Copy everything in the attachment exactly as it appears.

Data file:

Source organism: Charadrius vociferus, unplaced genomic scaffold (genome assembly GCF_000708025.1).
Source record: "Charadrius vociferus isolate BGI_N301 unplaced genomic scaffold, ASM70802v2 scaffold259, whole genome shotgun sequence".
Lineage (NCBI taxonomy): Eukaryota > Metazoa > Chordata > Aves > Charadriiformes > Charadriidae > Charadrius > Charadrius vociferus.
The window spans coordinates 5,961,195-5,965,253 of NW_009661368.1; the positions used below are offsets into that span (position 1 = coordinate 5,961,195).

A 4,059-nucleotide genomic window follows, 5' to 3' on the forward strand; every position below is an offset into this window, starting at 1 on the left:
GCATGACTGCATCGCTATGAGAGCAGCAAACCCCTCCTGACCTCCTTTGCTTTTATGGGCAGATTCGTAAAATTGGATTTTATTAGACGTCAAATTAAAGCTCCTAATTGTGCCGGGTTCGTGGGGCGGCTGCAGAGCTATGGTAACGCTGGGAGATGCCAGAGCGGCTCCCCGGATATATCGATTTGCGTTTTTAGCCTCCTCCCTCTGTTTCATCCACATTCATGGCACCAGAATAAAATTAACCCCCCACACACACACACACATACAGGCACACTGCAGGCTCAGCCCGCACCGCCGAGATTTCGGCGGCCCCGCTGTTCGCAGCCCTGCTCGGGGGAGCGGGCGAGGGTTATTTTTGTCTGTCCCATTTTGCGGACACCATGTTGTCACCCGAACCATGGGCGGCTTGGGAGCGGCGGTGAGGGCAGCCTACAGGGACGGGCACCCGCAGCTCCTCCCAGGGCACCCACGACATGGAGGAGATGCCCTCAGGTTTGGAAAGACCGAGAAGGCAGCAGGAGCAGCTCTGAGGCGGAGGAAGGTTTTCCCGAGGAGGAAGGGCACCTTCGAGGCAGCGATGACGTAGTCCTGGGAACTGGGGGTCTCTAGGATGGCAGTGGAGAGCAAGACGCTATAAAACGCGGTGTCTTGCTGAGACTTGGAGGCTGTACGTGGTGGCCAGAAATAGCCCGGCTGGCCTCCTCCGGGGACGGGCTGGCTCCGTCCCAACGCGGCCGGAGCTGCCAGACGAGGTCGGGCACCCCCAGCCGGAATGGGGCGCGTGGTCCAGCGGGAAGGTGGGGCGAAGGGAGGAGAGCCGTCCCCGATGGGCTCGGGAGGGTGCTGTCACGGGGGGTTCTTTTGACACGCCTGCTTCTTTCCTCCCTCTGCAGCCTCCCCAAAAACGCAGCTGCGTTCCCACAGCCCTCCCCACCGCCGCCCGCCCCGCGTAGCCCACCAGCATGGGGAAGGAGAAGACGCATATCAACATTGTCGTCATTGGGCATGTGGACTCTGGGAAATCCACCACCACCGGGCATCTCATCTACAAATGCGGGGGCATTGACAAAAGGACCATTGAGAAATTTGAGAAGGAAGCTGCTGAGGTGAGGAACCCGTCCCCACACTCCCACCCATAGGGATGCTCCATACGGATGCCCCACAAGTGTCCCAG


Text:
Source organism: Charadrius vociferus, unplaced genomic scaffold (genome assembly GCF_000708025.1).
Source record: "Charadrius vociferus isolate BGI_N301 unplaced genomic scaffold, ASM70802v2 scaffold259, whole genome shotgun sequence".
Lineage (NCBI taxonomy): Eukaryota > Metazoa > Chordata > Aves > Charadriiformes > Charadriidae > Charadrius > Charadrius vociferus.
The window spans coordinates 5,961,195-5,965,253 of NW_009661368.1; the positions used below are offsets into that span (position 1 = coordinate 5,961,195).

A 4,059-nucleotide genomic window follows, 5' to 3' on the forward strand; every position below is an offset into this window, starting at 1 on the left:
GCATGACTGCATCGCTATGAGAGCAGCAAACCCCTCCTGACCTCCTTTGCTTTTATGGGCAGATTCGTAAAATTGGATTTTATTAGACGTCAAATTAAAGCTCCTAATTGTGCCGGGTTCGTGGGGCGGCTGCAGAGCTATGGTAACGCTGGGAGATGCCAGAGCGGCTCCCCGGATATATCGATTTGCGTTTTTAGCCTCCTCCCTCTGTTTCATCCACATTCATGGCACCAGAATAAAATTAACCCCCCACACACACACACACATACAGGCACACTGCAGGCTCAGCCCGCACCGCCGAGATTTCGGCGGCCCCGCTGTTCGCAGCCCTGCTCGGGGGAGCGGGCGAGGGTTATTTTTGTCTGTCCCATTTTGCGGACACCATGTTGTCACCCGAACCATGGGCGGCTTGGGAGCGGCGGTGAGGGCAGCCTACAGGGACGGGCACCCGCAGCTCCTCCCAGGGCACCCACGACATGGAGGAGATGCCCTCAGGTTTGGAAAGACCGAGAAGGCAGCAGGAGCAGCTCTGAGGCGGAGGAAGGTTTTCCCGAGGAGGAAGGGCACCTTCGAGGCAGCGATGACGTAGTCCTGGGAACTGGGGGTCTCTAGGATGGCAGTGGAGAGCAAGACGCTATAAAACGCGGTGTCTTGCTGAGACTTGGAGGCTGTACGTGGTGGCCAGAAATAGCCCGGCTGGCCTCCTCCGGGGACGGGCTGGCTCCGTCCCAACGCGGCCGGAGCTGCCAGACGAGGTCGGGCACCCCCAGCCGGAATGGGGCGCGTGGTCCAGCGGGAAGGTGGGGCGAAGGGAGGAGAGCCGTCCCCGATGGGCTCGGGAGGGTGCTGTCACGGGGGGTTCTTTTGACACGCCTGCTTCTTTCCTCCCTCTGCAGCCTCCCCAAAAACGCAGCTGCGTTCCCACAGCCCTCCCCACCGCCGCCCGCCCCGCGTAGCCCACCAGCATGGGGAAGGAGAAGACGCATATCAACATTGTCGTCATTGGGCATGTGGACTCTGGGAAATCCACCACCACCGGGCATCTCATCTACAAATGCGGGGGCATTGACAAAAGGACCATTGAGAAATTTGAGAAGGAAGCTGCTGAGGTGAGGAACCCGTCCCCACACTCCCACCCATAGGGATGCTCCATACGGATGCCCCACAAGTGTCCCAG